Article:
Academically, I have spent 7 semesters studying at Swiss L’Abri and I wrote a graduate thesis in interpretation. with a focus on examining Christianity both experientially and intellectually. Personally, I have overcome severe childhood abuse (through lots of counseling), have been faced with significant religious and pastoral abuse, have suffered through deaths that amounted to manslaughter verging on murder, have reunited with my wife of 21 years to a renewed and satisfying marriage following a lengthy separation (against the odds, that clearly show that couples rarely reunite after such a period), and have managed to parent two fantastic children.

          In brief, I have devoted my life to working through these hard issues and in so doing have come to a place of great joy / peace with my understandings and experiences of the Christian God. When I experienced these very hard events I actually rejected Christianity, living for 7 years as a rather hostile agnostic. A big part of not only returning to Christianity but being very positively disposed toward it was rigorously assessing the nature and credibility of Christianity and its claims.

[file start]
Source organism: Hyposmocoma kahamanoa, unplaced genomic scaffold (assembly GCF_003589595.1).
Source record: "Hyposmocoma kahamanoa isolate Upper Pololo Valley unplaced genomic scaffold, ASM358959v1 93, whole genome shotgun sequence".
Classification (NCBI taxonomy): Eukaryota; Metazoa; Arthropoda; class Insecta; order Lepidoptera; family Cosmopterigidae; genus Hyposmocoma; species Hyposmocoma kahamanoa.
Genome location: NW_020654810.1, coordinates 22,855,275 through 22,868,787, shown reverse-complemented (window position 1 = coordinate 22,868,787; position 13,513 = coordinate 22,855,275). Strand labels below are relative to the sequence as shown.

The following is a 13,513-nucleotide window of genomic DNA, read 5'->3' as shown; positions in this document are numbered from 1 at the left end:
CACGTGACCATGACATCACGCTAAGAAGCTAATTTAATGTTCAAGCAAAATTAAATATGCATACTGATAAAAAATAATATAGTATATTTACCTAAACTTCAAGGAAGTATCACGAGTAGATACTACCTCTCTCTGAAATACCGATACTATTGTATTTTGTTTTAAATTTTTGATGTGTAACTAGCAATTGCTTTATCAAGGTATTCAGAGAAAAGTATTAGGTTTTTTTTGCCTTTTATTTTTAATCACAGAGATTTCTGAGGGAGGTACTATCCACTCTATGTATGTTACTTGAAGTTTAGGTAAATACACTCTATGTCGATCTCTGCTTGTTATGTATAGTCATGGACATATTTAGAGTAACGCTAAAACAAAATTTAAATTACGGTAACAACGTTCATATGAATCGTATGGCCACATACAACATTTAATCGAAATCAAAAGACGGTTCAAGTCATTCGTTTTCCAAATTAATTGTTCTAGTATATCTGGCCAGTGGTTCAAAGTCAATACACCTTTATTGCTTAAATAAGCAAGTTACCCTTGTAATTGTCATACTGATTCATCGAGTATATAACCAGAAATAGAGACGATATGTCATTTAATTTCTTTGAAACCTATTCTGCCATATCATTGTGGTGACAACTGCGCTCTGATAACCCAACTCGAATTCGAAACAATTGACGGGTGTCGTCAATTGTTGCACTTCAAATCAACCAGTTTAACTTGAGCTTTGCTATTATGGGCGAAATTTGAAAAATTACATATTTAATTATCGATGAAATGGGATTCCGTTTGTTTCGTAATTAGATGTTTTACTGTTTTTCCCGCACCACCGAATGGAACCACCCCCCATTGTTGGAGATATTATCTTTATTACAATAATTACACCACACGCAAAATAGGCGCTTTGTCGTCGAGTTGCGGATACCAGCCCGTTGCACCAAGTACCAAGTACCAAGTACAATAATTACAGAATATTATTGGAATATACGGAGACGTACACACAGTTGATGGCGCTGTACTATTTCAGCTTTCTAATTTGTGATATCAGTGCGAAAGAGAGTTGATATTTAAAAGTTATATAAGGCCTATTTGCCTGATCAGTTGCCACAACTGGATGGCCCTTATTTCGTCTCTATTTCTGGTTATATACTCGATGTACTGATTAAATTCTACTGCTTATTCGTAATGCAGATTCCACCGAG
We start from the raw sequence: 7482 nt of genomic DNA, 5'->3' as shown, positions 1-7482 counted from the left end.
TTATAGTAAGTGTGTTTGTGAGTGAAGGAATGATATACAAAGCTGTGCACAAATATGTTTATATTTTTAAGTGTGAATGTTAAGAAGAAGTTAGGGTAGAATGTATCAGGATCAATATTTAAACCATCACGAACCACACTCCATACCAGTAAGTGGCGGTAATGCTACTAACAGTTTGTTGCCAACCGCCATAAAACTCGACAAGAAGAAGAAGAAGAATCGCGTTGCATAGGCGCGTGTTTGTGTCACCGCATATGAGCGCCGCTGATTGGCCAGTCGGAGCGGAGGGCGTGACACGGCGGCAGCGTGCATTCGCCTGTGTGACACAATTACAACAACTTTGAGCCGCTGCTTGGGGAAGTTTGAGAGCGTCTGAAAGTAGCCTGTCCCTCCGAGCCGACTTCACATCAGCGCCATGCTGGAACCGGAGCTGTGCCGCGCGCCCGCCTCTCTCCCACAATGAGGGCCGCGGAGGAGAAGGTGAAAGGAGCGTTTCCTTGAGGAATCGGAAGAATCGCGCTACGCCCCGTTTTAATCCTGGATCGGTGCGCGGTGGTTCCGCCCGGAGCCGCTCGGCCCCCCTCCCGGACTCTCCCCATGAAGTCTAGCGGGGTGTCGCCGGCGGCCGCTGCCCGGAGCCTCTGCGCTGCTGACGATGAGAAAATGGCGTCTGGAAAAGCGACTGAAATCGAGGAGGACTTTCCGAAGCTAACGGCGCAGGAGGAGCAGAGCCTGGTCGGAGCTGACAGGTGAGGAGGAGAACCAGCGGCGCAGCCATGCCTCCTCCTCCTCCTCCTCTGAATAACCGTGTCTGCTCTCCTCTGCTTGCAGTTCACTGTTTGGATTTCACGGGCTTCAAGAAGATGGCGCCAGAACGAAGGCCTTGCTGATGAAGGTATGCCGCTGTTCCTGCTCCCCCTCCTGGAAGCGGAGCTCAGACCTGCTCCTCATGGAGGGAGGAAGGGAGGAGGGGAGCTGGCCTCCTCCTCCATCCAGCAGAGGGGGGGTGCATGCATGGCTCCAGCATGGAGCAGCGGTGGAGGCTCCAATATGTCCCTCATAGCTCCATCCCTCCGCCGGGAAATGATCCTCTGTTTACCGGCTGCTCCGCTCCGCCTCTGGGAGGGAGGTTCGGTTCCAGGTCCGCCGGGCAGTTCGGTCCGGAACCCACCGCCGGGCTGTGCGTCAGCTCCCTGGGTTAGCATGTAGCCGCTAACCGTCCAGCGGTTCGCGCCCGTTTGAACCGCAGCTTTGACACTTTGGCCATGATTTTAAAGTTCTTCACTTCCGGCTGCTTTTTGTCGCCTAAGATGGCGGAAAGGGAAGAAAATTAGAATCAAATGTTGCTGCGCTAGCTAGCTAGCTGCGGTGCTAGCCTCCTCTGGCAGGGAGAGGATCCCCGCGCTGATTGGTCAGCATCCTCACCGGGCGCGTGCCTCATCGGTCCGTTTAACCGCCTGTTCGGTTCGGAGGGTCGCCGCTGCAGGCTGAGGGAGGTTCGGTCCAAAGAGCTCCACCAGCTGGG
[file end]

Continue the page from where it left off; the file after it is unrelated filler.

So, second, I can see how my approach might come across as “micro-managing” or “picking things apart.” But it actually reflects the academic discipline of analytic philosophy and is part of what I hope everyone does when confronted with Christian ideas: rigorously assess their claims and credibility.

          We’re still interested to engage with you about why you find the book important. Sad to hear you won’t be listening anymore—we’ll be here if in future you want to continue the conversation.

  3. Eric Coleman

    I stumbled across this podcast and gave it a listen. I was a little surprised to hear that you guys had a hard time with Hufford’s idea that “loving people” is what brings understanding of the message.

    1st John in my opinion defines the power of love in our lives here on earth. “Everyone who loves has been born of God and KNOWS GOD. Whoever does not love DOES NOT KNOW GOD, because God is love.”

    I think this is the essence of what Mr. Hufford is writing about.